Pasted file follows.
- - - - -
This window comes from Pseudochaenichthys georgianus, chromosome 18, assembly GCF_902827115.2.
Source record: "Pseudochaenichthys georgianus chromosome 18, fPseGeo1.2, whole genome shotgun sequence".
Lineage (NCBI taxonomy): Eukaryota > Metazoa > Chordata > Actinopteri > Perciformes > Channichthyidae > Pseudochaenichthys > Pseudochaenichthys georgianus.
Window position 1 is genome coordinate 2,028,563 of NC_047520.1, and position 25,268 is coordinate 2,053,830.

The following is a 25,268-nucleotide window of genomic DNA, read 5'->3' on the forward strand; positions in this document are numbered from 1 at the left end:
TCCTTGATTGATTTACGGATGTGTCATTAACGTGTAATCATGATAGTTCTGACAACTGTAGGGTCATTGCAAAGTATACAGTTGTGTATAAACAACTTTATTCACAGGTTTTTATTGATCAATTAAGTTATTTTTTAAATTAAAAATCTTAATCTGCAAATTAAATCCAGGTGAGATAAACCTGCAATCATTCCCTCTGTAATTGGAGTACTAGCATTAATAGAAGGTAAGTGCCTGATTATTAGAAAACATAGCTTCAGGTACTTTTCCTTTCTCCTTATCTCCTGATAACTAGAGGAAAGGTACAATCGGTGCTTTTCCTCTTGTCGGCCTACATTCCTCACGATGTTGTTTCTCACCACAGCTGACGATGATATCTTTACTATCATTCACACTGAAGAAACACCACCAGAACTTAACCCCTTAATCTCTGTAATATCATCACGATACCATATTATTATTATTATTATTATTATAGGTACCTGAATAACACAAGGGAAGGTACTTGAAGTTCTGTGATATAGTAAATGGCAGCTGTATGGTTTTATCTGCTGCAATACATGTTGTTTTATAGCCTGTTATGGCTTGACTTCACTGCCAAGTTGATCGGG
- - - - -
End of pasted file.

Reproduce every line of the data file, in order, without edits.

This window comes from Pseudochaenichthys georgianus, chromosome 18, assembly GCF_902827115.2.
Source record: "Pseudochaenichthys georgianus chromosome 18, fPseGeo1.2, whole genome shotgun sequence".
Lineage (NCBI taxonomy): Eukaryota > Metazoa > Chordata > Actinopteri > Perciformes > Channichthyidae > Pseudochaenichthys > Pseudochaenichthys georgianus.
Window position 1 is genome coordinate 2,028,563 of NC_047520.1, and position 25,268 is coordinate 2,053,830.

The following is a 25,268-nucleotide window of genomic DNA, read 5'->3' on the forward strand; positions in this document are numbered from 1 at the left end:
TCCTTGATTGATTTACGGATGTGTCATTAACGTGTAATCATGATAGTTCTGACAACTGTAGGGTCATTGCAAAGTATACAGTTGTGTATAAACAACTTTATTCACAGGTTTTTATTGATCAATTAAGTTATTTTTTAAATTAAAAATCTTAATCTGCAAATTAAATCCAGGTGAGATAAACCTGCAATCATTCCCTCTGTAATTGGAGTACTAGCATTAATAGAAGGTAAGTGCCTGATTATTAGAAAACATAGCTTCAGGTACTTTTCCTTTCTCCTTATCTCCTGATAACTAGAGGAAAGGTACAATCGGTGCTTTTCCTCTTGTCGGCCTACATTCCTCACGATGTTGTTTCTCACCACAGCTGACGATGATATCTTTACTATCATTCACACTGAAGAAACACCACCAGAACTTAACCCCTTAATCTCTGTAATATCATCACGATACCATATTATTATTATTATTATTATTATAGGTACCTGAATAACACAAGGGAAGGTACTTGAAGTTCTGTGATATAGTAAATGGCAGCTGTATGGTTTTATCTGCTGCAATACATGTTGTTTTATAGCCTGTTATGGCTTGACTTCACTGCCAAGTTGATCGGG